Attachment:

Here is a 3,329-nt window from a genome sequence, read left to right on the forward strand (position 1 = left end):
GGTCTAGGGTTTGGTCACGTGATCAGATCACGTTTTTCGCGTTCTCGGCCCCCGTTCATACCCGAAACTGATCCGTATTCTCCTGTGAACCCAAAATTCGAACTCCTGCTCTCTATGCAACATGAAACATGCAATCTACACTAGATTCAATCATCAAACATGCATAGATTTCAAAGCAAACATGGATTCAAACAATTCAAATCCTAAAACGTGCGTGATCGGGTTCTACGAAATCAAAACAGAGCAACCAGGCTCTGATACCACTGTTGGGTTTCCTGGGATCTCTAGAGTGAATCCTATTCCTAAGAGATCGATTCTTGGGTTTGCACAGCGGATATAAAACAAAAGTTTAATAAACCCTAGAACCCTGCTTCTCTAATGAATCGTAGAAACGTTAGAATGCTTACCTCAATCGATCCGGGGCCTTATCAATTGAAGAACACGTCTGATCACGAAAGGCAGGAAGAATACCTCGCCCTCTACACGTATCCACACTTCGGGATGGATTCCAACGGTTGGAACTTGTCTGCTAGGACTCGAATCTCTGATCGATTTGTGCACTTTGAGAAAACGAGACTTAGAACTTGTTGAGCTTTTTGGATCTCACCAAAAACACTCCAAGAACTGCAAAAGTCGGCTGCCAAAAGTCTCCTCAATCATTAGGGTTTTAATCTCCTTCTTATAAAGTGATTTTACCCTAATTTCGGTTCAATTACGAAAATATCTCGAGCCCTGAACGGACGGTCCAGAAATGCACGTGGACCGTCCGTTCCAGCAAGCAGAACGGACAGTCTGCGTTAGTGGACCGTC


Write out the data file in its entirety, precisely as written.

Here is a 3,329-nt window from a genome sequence, read left to right on the forward strand (position 1 = left end):
GGTCTAGGGTTTGGTCACGTGATCAGATCACGTTTTTCGCGTTCTCGGCCCCCGTTCATACCCGAAACTGATCCGTATTCTCCTGTGAACCCAAAATTCGAACTCCTGCTCTCTATGCAACATGAAACATGCAATCTACACTAGATTCAATCATCAAACATGCATAGATTTCAAAGCAAACATGGATTCAAACAATTCAAATCCTAAAACGTGCGTGATCGGGTTCTACGAAATCAAAACAGAGCAACCAGGCTCTGATACCACTGTTGGGTTTCCTGGGATCTCTAGAGTGAATCCTATTCCTAAGAGATCGATTCTTGGGTTTGCACAGCGGATATAAAACAAAAGTTTAATAAACCCTAGAACCCTGCTTCTCTAATGAATCGTAGAAACGTTAGAATGCTTACCTCAATCGATCCGGGGCCTTATCAATTGAAGAACACGTCTGATCACGAAAGGCAGGAAGAATACCTCGCCCTCTACACGTATCCACACTTCGGGATGGATTCCAACGGTTGGAACTTGTCTGCTAGGACTCGAATCTCTGATCGATTTGTGCACTTTGAGAAAACGAGACTTAGAACTTGTTGAGCTTTTTGGATCTCACCAAAAACACTCCAAGAACTGCAAAAGTCGGCTGCCAAAAGTCTCCTCAATCATTAGGGTTTTAATCTCCTTCTTATAAAGTGATTTTACCCTAATTTCGGTTCAATTACGAAAATATCTCGAGCCCTGAACGGACGGTCCAGAAATGCACGTGGACCGTCCGTTCCAGCAAGCAGAACGGACAGTCTGCGTTAGTGGACCGTC